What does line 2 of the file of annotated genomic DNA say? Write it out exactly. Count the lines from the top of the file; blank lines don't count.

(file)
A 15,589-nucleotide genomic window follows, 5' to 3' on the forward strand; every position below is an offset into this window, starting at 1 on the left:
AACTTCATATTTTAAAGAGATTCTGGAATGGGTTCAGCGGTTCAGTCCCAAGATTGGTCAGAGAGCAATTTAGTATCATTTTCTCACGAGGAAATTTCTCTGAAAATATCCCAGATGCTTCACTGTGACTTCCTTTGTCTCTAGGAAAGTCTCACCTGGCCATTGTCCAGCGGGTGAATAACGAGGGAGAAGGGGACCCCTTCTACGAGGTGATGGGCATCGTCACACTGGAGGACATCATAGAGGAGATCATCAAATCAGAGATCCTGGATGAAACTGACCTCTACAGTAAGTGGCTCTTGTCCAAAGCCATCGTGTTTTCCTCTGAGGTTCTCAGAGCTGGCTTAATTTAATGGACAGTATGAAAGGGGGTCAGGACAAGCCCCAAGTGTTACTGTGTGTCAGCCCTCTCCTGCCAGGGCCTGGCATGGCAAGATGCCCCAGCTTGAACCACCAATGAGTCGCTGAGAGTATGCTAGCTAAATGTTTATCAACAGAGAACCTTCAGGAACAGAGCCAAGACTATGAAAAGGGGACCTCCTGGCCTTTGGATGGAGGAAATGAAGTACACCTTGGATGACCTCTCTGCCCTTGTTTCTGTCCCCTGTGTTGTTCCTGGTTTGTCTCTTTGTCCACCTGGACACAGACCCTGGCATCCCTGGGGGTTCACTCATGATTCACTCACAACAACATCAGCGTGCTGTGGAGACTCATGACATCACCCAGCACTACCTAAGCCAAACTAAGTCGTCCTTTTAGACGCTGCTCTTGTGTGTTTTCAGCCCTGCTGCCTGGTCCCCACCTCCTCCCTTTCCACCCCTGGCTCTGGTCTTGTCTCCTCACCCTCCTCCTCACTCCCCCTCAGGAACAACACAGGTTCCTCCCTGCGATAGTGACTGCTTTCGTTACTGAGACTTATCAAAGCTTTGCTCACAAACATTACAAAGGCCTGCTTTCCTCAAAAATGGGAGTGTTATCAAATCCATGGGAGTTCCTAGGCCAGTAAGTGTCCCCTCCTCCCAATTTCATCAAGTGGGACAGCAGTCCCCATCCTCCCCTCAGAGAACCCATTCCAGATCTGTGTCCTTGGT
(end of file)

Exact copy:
AACTTCATATTTTAAAGAGATTCTGGAATGGGTTCAGCGGTTCAGTCCCAAGATTGGTCAGAGAGCAATTTAGTATCATTTTCTCACGAGGAAATTTCTCTGAAAATATCCCAGATGCTTCACTGTGACTTCCTTTGTCTCTAGGAAAGTCTCACCTGGCCATTGTCCAGCGGGTGAATAACGAGGGAGAAGGGGACCCCTTCTACGAGGTGATGGGCATCGTCACACTGGAGGACATCATAGAGGAGATCATCAAATCAGAGATCCTGGATGAAACTGACCTCTACAGTAAGTGGCTCTTGTCCAAAGCCATCGTGTTTTCCTCTGAGGTTCTCAGAGCTGGCTTAATTTAATGGACAGTATGAAAGGGGGTCAGGACAAGCCCCAAGTGTTACTGTGTGTCAGCCCTCTCCTGCCAGGGCCTGGCATGGCAAGATGCCCCAGCTTGAACCACCAATGAGTCGCTGAGAGTATGCTAGCTAAATGTTTATCAACAGAGAACCTTCAGGAACAGAGCCAAGACTATGAAAAGGGGACCTCCTGGCCTTTGGATGGAGGAAATGAAGTACACCTTGGATGACCTCTCTGCCCTTGTTTCTGTCCCCTGTGTTGTTCCTGGTTTGTCTCTTTGTCCACCTGGACACAGACCCTGGCATCCCTGGGGGTTCACTCATGATTCACTCACAACAACATCAGCGTGCTGTGGAGACTCATGACATCACCCAGCACTACCTAAGCCAAACTAAGTCGTCCTTTTAGACGCTGCTCTTGTGTGTTTTCAGCCCTGCTGCCTGGTCCCCACCTCCTCCCTTTCCACCCCTGGCTCTGGTCTTGTCTCCTCACCCTCCTCCTCACTCCCCCTCAGGAACAACACAGGTTCCTCCCTGCGATAGTGACTGCTTTCGTTACTGAGACTTATCAAAGCTTTGCTCACAAACATTACAAAGGCCTGCTTTCCTCAAAAATGGGAGTGTTATCAAATCCATGGGAGTTCCTAGGCCAGTAAGTGTCCCCTCCTCCCAATTTCATCAAGTGGGACAGCAGTCCCCATCCTCCCCTCAGAGAACCCATTCCAGATCTGTGTCCTTGGT